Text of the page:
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Can This $113 Million Investment Save SolarCity?

The troubled solar power company SolarCity is about to get a flood of cash from three sources, but can money solve its problems?

The company announced Wednesday that it had raised $113 million in new money, including $100 million alone from the private equity firm Silver Lake, as well as $10 million from SolarCity’s chairman, Elon Musk, and $3 million from the company’s CEO, Lyndon Rive. Musk and Rive are two of the three founders of SolarCity.

Although such infusions are often seen as expressions of confidence in a company, it’s not clear whether it will do much to enhance SolarCity’s fortunes with investors in the long term. The company is the nation’s largest installer of rooftop solar power systems, but has been short of cash and has curtailed its operations lately to focus on cutting costs.

Related: The Black Market For Black Gold In The U.S. Is Booming

Until recently, SolarCity’s growth rate had been enormous, around 85 percent per year, but under the new strategy it’s expected to drop to a much more modest rate of around 40 percent. The company has shown quarterly profits only twice since going public in December 2012.

On Oct. 30 it reported a third-quarter loss for 2015 that was larger than analysts had expected, even though revenues were better than expected. Since then, the company’s shares have fallen by more than 30 percent, reducing SolarCity’s overall value to about $2.5 billion, compared with more than $5.2 billion at the end of the third quarter of 2014.

Many investment managers say they believe SolarCity’s stock will continue falling, as have stocks in other makers and installers of photovoltaic power systems. Besides the company’s tenuous access to investment capital, it also faces the expiration of the generous investment tax credit (ITC) for solar installations next year. At that time the credit will shrink from 30 percent to 10 percent.

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The Solar Energy Industries Association (SEIA) says it successfully fought for an extension of the larger credit in 2008 and is working for another extension, this one lasting five years, or at least until 2021. It calls the ITC “one of the most important federal policy mechanisms to support the deployment of solar energy in the United States.”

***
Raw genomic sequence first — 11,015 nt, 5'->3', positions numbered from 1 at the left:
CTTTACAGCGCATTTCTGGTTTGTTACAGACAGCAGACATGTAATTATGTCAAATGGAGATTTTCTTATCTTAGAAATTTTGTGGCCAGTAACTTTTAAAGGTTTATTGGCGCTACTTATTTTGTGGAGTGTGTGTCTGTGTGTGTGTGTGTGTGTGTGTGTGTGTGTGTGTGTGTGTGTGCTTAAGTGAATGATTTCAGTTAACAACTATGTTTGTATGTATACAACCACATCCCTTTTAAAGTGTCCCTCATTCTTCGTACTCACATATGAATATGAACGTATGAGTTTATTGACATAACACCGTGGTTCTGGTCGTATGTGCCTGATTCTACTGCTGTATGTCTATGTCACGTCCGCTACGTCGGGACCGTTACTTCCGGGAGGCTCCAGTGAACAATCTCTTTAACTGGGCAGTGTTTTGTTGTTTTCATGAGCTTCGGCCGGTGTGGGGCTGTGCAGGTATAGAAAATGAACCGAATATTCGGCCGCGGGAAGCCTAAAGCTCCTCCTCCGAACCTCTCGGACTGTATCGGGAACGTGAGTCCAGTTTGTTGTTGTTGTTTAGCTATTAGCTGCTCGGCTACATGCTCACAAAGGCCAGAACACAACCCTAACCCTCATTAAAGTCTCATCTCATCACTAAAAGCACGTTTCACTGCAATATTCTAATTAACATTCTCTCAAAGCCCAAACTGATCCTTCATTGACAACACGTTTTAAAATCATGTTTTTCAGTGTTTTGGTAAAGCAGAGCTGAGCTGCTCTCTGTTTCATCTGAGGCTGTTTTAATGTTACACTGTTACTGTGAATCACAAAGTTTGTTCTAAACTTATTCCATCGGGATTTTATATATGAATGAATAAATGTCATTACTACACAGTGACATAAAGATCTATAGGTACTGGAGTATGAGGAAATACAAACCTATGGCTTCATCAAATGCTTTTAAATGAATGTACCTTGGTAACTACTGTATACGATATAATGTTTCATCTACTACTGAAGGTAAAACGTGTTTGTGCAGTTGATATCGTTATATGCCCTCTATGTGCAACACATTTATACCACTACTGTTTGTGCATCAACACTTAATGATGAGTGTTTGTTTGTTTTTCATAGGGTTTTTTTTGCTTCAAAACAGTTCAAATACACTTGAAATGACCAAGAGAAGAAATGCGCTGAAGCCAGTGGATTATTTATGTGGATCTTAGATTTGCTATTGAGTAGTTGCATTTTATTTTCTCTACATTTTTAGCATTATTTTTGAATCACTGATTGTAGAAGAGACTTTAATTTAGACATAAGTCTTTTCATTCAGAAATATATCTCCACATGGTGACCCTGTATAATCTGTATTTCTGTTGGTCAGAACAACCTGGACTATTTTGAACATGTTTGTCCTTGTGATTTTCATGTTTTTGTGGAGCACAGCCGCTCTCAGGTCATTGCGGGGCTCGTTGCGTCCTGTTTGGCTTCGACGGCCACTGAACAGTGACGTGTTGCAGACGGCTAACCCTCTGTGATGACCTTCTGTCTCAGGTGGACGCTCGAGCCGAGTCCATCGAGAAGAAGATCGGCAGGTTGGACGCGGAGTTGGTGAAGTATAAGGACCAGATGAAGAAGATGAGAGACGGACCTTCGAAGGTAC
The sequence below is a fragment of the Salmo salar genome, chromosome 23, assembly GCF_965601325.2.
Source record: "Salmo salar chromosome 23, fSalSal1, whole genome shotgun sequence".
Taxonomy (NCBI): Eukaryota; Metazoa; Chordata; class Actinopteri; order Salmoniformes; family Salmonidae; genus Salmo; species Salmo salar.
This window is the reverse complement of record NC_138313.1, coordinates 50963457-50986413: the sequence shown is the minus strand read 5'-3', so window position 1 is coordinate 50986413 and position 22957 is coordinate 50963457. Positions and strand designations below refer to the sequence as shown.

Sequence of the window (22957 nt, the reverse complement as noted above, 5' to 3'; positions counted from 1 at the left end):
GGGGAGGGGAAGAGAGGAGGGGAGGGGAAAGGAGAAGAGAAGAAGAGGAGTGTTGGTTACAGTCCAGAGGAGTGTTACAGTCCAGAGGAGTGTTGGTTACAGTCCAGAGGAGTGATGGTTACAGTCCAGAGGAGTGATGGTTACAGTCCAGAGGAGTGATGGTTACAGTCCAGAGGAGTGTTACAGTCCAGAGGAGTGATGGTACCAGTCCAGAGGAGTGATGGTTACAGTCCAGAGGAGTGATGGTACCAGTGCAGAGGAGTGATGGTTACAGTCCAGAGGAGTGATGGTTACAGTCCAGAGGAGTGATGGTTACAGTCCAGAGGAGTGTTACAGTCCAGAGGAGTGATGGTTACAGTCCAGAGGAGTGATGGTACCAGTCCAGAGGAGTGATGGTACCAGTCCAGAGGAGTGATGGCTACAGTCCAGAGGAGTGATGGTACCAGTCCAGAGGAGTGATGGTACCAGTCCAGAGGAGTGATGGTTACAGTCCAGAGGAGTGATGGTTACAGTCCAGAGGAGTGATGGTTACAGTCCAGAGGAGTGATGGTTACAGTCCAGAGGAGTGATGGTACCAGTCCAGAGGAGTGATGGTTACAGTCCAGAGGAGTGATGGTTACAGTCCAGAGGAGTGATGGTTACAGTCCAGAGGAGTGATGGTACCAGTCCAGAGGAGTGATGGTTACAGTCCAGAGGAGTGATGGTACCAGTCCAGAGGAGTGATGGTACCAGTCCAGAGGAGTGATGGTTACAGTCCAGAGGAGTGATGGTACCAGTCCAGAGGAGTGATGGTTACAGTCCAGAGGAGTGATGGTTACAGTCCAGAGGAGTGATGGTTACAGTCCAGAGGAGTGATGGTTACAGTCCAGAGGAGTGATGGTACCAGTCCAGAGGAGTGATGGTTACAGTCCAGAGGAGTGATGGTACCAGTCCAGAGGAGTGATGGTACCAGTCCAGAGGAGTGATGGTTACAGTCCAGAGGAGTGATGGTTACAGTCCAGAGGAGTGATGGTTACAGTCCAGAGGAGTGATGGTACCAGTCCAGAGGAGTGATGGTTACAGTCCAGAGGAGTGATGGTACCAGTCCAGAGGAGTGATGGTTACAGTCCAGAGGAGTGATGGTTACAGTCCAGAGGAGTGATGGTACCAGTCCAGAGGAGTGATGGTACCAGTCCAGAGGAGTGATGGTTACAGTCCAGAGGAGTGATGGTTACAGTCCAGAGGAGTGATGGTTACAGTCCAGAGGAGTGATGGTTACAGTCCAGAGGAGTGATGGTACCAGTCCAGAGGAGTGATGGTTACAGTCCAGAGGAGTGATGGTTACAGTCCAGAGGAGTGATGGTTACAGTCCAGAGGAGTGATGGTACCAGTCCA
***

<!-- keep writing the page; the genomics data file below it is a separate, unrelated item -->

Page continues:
It may not be surprising that Musk and Rive are investing in the company they helped found, but evidently SolarCity also has the confidence of Kraftwerk, Silver Lake’s division concerned with alternative energy. In 2012, before SolarCity became a publicly owned company, Kraftwerk had invested about $25 million, which returned four times that amount within about 18 months. Related: No Consensus For OPEC On Where To Go Next

Since then, Kraftwerk has kept its eye on SolarCity, and while the company’s stock was falling in value since the grim earnings report of Oct. 30, Kraftwerk officials approached Rive and offered its investment of $100 million if Musk contributed $10 million and Rive, $3 million. Musk and Rive agreed.

This new investment is not expected to generate interest to Silver Lake Kraftwerk because the private equity firm hopes to earn a profit from what it sees as an eventual rally in SolarCity’s stock price. Kraftwerk also will not have a seat on SolarCity’s board, as is customary with such large investors, but will maintain regular access to Rive and receive periodic updates on the company’s policies and planning.

By Andy Tully of Oilprice.com

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  • Frank on November 23 2015 said:
    Save? Why would the #1 installer in the nation need saving? Solar is the future.
  • Ron on November 23 2015 said:
    No solar company is fine with what's ahead. One by one the utilities are winning the war on solar with their net metering caps and new fees and reduced net metering compensation. Nevada, Hawaii, and now California with the CPUC's upcoming vote.

    Couple the utility company pushback with the expiration of the 30% federal tax credit next year and it's light out for the PV companies.
  • Julian Cox on November 23 2015 said:
    Um. Solar City is building a giant solar panel factory in Buffalo NY and hiring as hard as it can while the oil industry is selling off assets and experiencing layoffs.

    Does that not put the lie to the opening question by any chance?

    Solar City is fine. On the other hand shaving the oil industry from slow but rapidly accelerating decline is not feasible. Oil and gas cannot compete with photons and electrons and if oil and gas got much cheaper than its is right now the layoffs will spiral like a climate change driven tornado.

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